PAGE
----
criteriums nutrition

Similar to what NASCAR is to Formula 1. Criteriums, or crits, are spectator friendly, fast and furious bike races. Very popular in the U.S., individuals of all levels can partake. They typically take place on a short circuit of less than 3 miles in length, where riders complete laps for a given length of time, usually between 30 and 60 minutes. The physical demands of crits can be characterized as “intermittent” in nature, where racers are required to perform short periods of high intensity (anaerobic) efforts while still being able to maintain a high pace (high aerobic endurance) throughout the race. It is not uncommon for riders to compete in multiple crits in one day where the break between events could be anywhere from 15 minutes to a couple of hours.

Given this description one can see that crits are unique and unlike other bike races, such as long one-day road races, stage races, and time trials. There is a significant amount of research and other reading material regarding nutritional strategies for road races, stage races, and time trials, but not so much for crits. This may be due to several factors, but one explanation may be that the research and science that is carried out is geared towards the pro peloton. And we rarely see the pros partake in crits, let alone several in one day.

So, may be there is a lack of research specific to crits. But let’s again consider the physical demands of a crit. Riders need to hold a high pace throughout and also require the ability to perform repeated high intensity sprints. What other sports hold these same characteristics? The answer. Intermittent team sports. Sports such as football, rugby, and hockey. There is a plethora of research surrounding these sports. And when you consider that it is not uncommon for individuals to partake in 2 or 3 crits in succession with short breaks in between, crits begin to look more like a soccer game than they do a Tour de France stage. Think about it. A soccer game is composed of 2 halves lasting 45 minutes each with a 15 minute break in-between, and may also include a period of extra time lasting a further 30 minutes. Take a look at your next race day schedule at your local crits and it may not look so dissimilar from a soccer match!

What strategies employed by professional intermittent sport teams can be applied to crits? Other than the obvious recommendations of healthy eating, high carbohydrate meals prior to the event, and protein to promote recovery, there are some interesting interventions surrounding half-time (or whatever the period of rest in between bouts may be named). It is all about sparing muscle glycogen so you can delay the onset of fatigue and perform those repeated sprints again and again, race after race. So when you head out to your next day of criterium racing and are doing multiple races with short breaks in-between consider these “half-time” strategies to help you sprint for the win in that second or third race of the day.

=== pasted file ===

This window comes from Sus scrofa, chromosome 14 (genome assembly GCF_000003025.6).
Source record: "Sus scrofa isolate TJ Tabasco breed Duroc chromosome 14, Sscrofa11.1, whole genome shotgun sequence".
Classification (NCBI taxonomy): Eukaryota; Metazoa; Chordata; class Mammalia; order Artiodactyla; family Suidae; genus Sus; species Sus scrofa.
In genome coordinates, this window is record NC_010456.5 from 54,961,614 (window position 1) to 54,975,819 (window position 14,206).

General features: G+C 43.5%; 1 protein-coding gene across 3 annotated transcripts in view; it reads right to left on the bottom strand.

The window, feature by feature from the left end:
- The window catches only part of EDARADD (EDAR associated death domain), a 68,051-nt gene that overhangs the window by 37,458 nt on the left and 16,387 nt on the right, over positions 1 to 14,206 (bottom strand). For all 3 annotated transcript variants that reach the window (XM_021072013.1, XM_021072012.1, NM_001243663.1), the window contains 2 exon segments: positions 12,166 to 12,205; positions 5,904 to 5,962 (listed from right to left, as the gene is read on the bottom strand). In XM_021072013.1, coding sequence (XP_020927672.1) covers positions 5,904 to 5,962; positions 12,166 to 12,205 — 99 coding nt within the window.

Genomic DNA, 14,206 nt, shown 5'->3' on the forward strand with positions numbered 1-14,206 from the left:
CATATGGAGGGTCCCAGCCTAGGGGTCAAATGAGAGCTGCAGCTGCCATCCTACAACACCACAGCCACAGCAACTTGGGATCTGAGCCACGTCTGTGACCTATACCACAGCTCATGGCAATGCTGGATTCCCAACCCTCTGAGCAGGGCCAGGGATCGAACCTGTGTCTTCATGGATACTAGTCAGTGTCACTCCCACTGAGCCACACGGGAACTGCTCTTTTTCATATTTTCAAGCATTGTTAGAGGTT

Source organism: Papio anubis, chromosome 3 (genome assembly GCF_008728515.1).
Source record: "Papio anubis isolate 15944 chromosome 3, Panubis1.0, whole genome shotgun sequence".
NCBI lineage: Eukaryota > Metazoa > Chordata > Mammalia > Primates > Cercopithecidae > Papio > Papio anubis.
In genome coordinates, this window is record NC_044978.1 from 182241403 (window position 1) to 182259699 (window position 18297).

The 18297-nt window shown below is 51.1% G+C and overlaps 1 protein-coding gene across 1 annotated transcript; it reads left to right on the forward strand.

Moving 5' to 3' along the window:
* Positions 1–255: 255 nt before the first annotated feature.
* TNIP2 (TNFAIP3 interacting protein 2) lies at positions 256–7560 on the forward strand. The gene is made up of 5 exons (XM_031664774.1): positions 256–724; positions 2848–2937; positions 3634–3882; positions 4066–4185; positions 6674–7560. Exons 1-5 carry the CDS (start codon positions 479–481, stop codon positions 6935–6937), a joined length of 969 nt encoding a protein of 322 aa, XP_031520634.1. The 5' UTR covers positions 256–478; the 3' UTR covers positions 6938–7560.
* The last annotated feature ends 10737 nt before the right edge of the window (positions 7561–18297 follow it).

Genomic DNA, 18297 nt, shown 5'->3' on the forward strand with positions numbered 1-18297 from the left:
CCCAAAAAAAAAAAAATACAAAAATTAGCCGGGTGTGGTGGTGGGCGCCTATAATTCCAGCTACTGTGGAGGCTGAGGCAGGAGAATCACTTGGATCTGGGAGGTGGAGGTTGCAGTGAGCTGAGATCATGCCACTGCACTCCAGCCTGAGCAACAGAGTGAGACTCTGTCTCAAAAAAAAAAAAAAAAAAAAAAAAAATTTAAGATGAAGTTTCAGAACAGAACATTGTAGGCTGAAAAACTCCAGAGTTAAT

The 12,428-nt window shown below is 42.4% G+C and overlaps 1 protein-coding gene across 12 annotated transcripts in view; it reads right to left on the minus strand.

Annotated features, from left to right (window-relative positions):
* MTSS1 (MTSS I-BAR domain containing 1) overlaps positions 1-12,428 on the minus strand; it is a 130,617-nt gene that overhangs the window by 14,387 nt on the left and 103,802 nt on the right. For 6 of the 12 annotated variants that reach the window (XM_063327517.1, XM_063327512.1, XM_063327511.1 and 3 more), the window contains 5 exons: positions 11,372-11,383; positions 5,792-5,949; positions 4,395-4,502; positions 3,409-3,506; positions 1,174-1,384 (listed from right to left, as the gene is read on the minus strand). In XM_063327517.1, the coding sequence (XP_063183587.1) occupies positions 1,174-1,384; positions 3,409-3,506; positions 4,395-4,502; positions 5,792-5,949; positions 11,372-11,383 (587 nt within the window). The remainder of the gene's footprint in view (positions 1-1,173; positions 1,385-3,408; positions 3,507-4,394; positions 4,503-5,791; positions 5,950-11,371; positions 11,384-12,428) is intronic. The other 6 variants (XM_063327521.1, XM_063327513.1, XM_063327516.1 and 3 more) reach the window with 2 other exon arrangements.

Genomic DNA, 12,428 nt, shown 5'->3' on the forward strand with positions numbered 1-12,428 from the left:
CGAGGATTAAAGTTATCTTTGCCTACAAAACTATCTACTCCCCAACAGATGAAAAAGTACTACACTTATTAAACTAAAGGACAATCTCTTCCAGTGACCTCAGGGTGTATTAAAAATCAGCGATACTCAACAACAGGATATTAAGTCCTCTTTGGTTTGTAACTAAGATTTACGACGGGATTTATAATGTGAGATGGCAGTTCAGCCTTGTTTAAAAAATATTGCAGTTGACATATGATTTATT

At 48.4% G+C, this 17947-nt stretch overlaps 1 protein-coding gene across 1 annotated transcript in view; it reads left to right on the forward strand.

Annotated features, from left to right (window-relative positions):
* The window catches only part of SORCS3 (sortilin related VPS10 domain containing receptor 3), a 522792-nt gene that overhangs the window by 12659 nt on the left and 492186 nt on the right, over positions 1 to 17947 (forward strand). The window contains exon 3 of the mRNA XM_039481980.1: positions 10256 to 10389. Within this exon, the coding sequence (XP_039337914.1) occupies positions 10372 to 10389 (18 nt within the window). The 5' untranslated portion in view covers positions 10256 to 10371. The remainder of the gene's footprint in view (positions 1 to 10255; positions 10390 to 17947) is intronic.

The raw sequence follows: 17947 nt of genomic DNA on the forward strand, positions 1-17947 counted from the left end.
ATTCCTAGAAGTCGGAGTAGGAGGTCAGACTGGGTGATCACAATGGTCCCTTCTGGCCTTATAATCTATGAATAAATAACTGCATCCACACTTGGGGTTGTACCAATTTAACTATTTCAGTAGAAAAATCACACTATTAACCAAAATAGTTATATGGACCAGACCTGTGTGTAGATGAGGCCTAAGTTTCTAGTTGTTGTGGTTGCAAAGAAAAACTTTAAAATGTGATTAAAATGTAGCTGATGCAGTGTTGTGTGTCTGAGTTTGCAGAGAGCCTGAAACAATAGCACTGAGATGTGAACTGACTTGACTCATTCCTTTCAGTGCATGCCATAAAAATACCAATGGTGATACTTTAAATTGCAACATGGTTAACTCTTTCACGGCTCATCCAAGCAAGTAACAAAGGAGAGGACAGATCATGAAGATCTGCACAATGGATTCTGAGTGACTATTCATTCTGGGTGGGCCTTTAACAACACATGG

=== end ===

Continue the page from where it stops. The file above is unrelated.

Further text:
1. Take in some carbohydrates. Leatt & Jacobs (1989) found that soccer players who drank a carbohydrate solution 10 mins prior to a practice match and during half-time used 39% less glycogen than the players who consumed the placebo. Drinking may be preferable if the break between your crits is short (i.e. less than 30 minutes). A carbohydrate or electrolyte drink of 6-10% concentration will help maintain blood glucose levels. If you have longer than 30 minutes solid food might be ok, like an energy bar or some chews. Experiment and find what works for you.
  2. Stay warm. In professional soccer leagues around the world injury rates are highest at the very beginning of the second half. When you stop activity there a subsequent reductions in core and muscle temperatures, and studies have shown that this drop in temperature can lead to reductions in sprint performances of about 3%. Considering that the majority of crits are won via group sprint finishes, every inch counts, so that 3% is invaluable. You can use both passive and active techniques to stay warm during your “half-time”. Passive strategies include garments, jackets, battery operated heating elements, or how about the heaters in your car! An active strategy could be a short re warm up of  3-5 mins on your trainer or rollers before the start of your next race.
  3. Perk up with caffeine. It is not only physical performance that wins a crit, there is also a huge mental component. Research has shown caffeine to not only improve physical performance, but also cognitive function. Consider caffeine pills or gum, they are likely more convenient between races than a hot cup of coffee.
  4. Stay hydrated. This really depends on the individual and the conditions, but pay close attention to how much you sweat and how much you were actually able to drink during that first race. It is not uncommon for a crit to be very hard and technical causing one to forget or simply not be able to take on fluid. You could lose anywhere from 1 -2 kg of body mass from sweat, and it is essential to offset this loss with hydration. Another reason why drinking your carbohydrates at “half-time” may be a preferential strategy vs. solid foods.
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